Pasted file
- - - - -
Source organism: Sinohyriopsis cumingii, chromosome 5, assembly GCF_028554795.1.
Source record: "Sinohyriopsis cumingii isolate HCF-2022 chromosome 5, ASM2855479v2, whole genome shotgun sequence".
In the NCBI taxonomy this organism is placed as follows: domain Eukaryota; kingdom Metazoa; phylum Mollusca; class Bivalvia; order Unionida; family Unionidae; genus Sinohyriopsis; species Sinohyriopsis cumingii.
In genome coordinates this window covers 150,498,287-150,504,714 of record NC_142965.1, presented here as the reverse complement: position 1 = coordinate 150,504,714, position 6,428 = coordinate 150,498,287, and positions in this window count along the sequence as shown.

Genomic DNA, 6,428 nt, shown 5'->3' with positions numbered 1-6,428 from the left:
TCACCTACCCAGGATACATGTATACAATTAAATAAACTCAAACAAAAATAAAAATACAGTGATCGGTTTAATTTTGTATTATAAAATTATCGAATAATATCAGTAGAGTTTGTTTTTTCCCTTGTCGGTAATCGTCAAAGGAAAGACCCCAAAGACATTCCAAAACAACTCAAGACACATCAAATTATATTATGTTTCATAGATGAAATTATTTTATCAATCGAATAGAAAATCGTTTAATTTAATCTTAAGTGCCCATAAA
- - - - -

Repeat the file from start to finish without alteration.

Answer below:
Source organism: Sinohyriopsis cumingii, chromosome 5, assembly GCF_028554795.1.
Source record: "Sinohyriopsis cumingii isolate HCF-2022 chromosome 5, ASM2855479v2, whole genome shotgun sequence".
In the NCBI taxonomy this organism is placed as follows: domain Eukaryota; kingdom Metazoa; phylum Mollusca; class Bivalvia; order Unionida; family Unionidae; genus Sinohyriopsis; species Sinohyriopsis cumingii.
In genome coordinates this window covers 150,498,287-150,504,714 of record NC_142965.1, presented here as the reverse complement: position 1 = coordinate 150,504,714, position 6,428 = coordinate 150,498,287, and positions in this window count along the sequence as shown.

Genomic DNA, 6,428 nt, shown 5'->3' with positions numbered 1-6,428 from the left:
TCACCTACCCAGGATACATGTATACAATTAAATAAACTCAAACAAAAATAAAAATACAGTGATCGGTTTAATTTTGTATTATAAAATTATCGAATAATATCAGTAGAGTTTGTTTTTTCCCTTGTCGGTAATCGTCAAAGGAAAGACCCCAAAGACATTCCAAAACAACTCAAGACACATCAAATTATATTATGTTTCATAGATGAAATTATTTTATCAATCGAATAGAAAATCGTTTAATTTAATCTTAAGTGCCCATAAA